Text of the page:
Improving Hand Hygiene: Hand Hygiene Day 2016

We come into contact with germs every day. According¹ to Philip Tierno, Director of Clinical Microbiology and Immunology at NYU and author of “The Secret Life of Germs,” 60,000 types of germs to be exact. They are on gas pumps, shopping carts, cell phones, elevator buttons, and the list goes on. Being in the healthcare industry, it is not only important for our staff to practice proper hand hygiene before assisting our clients but it is also important that we share these techniques to the public to help prevent the spread of infections and diseases. Below you will find tips to improve your hand hygiene techniques.


First, what exactly is Hand Hygiene?

According to the Centers for Disease Control and Prevention (CDC)²,

“Hand Hygiene means cleaning your hands by using either handwashing (washing hands with soap and water), antiseptic hand wash, antiseptic hand rub (i.e. alcohol-based hand sanitizer including foam or gel), or surgical hand antisepsis.”


When should you perform Hand Hygiene?

The CDC suggests you should clean your hands4:

  • Before eating
  • Before and after having direct contact with a patient’s intact skin (taking a pulse or blood pressure, performing physical examinations, lifting the patient in bed)
  • After contact with blood, body fluids or excretions, mucous membranes, non-intact skin, or wound dressings
  • After contact with inanimate objects (including medical equipment) in the immediate vicinity of the patient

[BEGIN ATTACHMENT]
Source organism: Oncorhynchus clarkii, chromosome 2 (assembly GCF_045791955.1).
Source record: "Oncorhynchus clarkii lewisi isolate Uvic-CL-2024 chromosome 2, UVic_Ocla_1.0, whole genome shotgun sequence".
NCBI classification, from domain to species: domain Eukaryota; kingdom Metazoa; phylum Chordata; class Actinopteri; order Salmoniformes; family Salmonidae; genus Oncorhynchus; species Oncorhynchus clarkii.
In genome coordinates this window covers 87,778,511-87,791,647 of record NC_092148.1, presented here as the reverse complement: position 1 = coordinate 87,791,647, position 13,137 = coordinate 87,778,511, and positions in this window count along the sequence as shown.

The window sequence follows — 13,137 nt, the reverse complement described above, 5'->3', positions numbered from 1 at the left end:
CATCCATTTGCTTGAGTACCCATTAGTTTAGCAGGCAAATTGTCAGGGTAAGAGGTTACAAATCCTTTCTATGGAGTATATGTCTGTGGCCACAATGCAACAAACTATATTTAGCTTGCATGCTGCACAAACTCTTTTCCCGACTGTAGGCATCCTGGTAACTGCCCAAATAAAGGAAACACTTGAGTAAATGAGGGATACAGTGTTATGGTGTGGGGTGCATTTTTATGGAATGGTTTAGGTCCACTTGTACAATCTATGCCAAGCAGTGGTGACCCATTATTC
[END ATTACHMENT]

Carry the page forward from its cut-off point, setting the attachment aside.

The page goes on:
• If hands will be moving from a contaminated-body site to a clean-body site during patient care
  • After glove removal
  • After using a restroom

If you hands are not visibly dirty, cleaning your hands with an alcohol-based hand sanitizer is the preferred method. When your hands are visibly dirty with blood or other body fluids or after using the toilet, you should wash your hands with soap and water. With both methods, the duration of time for rubbing your hands clean is at least 15 seconds. The image below shows the technique for washing your hands. These hand motions can be applied to when using the hand sanitizer method as well as the soap and water method. Note: with the soap and water technique, you should dry your hands thoroughly with a towel and use that towel to turn off the faucet.

Rubbing Hands

Figure 2: How to Hand Rub. “Hand Hygiene: Why, How & When?,” by World Health Organization, (2009).


What are the “My Five Moments for Hand Hygiene?”

The “My Five Moments for Hand Hygiene” were identified by the World Health Organization (WHO) as five crucial moments when hand hygiene is required during the care of patients. Figure 2 includes illustrations of the My Five Moments for Hand Hygiene. According to the WHO³, the patient zone in a home care setting “…corresponds to the patient (his/her intact skin and clothes) and the home environment, which is contaminated mainly by the patient’s flora. Any care items and transportation containers brought by the [Health Care Worker] HCWs represent the health-care area. The point of care is where the procedure takes place.” Because there are various direct and indirect contact with the patient, proper hand hygiene is imperative.

My Five Moments

Figure 2: Illustration of the My Five Moments for Hand Hygiene and zone concepts. “Hand Hygiene in Outpatient and Home-based Care and Long-term Care Facilities,” by World Health Organization, (2012).


Want to learn more?

For more resources on Hand Hygiene, visit the following sites:


¹ Brownstein J., Chitale R. (2008, Spetember 5). “10 Germy Surfaces You Touch Every Day.” Retrieved May 2, 2016 from

² The Centers for Disease and Prevention. (2016, March 15). “Clean Hands Count for Healthcare Providers.” Retrieved May 2, 2016 from

³ World Health Organization (2012). “Hand Hygiene in Outpatient and Home-based Care and Long-term Care Facilities.” Retrieved May 2, 2016 from

World Health Organization (2009). “Hand Hygiene: Why, How & When?” Retrieved May 2, 2016 from